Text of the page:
The set-up is explicitly meant to mimic Sherlock Holmes, with William’s name referencing The Hound of the Baskervilles and Adso’s name a soundalike of W-atso-n. It’s one reference in a book littered with them. Eco set out to write a book about books, among other things, and William’s ability to understand and interpret texts is key to unravelling the mystery. A quote from it epitomises this approach: ‘books always speak of other books, and every story tells a story that has already been told’. Eco was a professor of semiotics, the study of how signs and symbols create meaning, and the novel is an exploration of these ideas.
However, there are many other topics discussed as well. Long sections are devoted to theology, history, and literary theory, and Eco delights in presenting puzzles, posing questions, and playing mental games. It’s not a book to read if you’re looking for depth of character or emotion, but for intellectual stimulation it can’t be bettered.
That’s not to say that’s it’s shallow, by any means. It’s a passionate defence of freedom of information, an evocation of a historical period, and in a quiet way, a coming-of-age story. There is tragedy in the stories of the monks themselves, and the relationship between Adso and William is well developed. However, the focus is on the ideas, with these other aspects forming the background upon which they are discussed.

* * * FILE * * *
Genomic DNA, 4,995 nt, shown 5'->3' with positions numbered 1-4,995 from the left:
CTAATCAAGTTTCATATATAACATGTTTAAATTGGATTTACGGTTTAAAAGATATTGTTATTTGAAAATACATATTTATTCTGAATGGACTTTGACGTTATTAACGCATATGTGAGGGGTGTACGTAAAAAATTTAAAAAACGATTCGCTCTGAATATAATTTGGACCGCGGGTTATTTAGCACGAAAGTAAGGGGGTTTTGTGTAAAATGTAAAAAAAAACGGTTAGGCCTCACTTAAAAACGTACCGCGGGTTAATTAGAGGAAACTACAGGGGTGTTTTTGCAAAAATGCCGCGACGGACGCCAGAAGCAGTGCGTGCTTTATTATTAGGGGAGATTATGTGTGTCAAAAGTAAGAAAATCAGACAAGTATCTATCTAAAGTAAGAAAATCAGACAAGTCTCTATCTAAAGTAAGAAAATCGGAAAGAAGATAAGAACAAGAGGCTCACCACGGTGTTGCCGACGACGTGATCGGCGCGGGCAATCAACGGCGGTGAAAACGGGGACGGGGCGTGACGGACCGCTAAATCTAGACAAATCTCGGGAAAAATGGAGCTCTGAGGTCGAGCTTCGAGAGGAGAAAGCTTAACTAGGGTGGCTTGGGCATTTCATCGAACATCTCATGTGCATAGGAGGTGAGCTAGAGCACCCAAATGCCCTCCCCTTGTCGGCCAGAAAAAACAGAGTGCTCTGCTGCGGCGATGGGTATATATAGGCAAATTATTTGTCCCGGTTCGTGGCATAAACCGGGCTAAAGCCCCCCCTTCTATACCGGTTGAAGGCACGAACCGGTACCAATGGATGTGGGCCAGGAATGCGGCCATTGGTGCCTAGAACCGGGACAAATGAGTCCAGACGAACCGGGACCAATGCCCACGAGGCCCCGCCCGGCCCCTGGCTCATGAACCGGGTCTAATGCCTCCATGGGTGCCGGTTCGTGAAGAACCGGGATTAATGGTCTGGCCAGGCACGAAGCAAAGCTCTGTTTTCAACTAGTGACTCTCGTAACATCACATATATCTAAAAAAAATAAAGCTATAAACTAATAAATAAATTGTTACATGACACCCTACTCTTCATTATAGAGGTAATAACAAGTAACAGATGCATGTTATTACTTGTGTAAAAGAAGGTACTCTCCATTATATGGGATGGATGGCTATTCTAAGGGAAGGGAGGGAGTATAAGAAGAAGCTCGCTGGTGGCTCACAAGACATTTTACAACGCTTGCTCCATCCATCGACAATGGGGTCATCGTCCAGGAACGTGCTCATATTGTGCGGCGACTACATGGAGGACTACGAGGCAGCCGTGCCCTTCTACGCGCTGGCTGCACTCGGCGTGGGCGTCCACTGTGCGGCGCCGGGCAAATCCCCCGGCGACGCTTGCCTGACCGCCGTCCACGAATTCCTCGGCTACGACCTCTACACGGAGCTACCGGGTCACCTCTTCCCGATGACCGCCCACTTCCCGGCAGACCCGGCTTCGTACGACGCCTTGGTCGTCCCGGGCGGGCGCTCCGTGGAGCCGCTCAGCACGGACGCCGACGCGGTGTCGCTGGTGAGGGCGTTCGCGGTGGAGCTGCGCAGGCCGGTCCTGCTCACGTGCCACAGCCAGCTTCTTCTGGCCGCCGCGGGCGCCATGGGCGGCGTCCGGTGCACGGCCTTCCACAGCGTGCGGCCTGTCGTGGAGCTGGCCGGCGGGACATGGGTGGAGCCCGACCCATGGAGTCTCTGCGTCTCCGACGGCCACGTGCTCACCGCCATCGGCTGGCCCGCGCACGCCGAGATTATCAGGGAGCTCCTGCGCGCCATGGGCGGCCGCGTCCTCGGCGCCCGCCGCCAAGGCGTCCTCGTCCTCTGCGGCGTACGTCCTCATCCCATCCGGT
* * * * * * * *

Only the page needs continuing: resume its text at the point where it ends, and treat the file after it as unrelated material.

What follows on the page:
Eco’s intellect was formidable, and at first a book like this can seem intimidating. It’s worth pressing on with, though (he deliberately made the first 200 pages extra difficult in order to weed out any less-than dedicated readers), as ultimately it’s rewarding. The solution to the mystery is as unexpected as it is obvious in hindsight, and provides much of the context for understanding the novel’s themes. The journey there is a labyrinthine examination of what it means to live in a world of signs and symbols, where information and knowledge are key, yet power rests in the hands of those who control it. While it’s a commitment at around 500 pages, The Name of the Rose is a good introduction to the work of Umberto Echo, and an intelligent and thought-provoking historical mystery.
Review by Charlie Alcock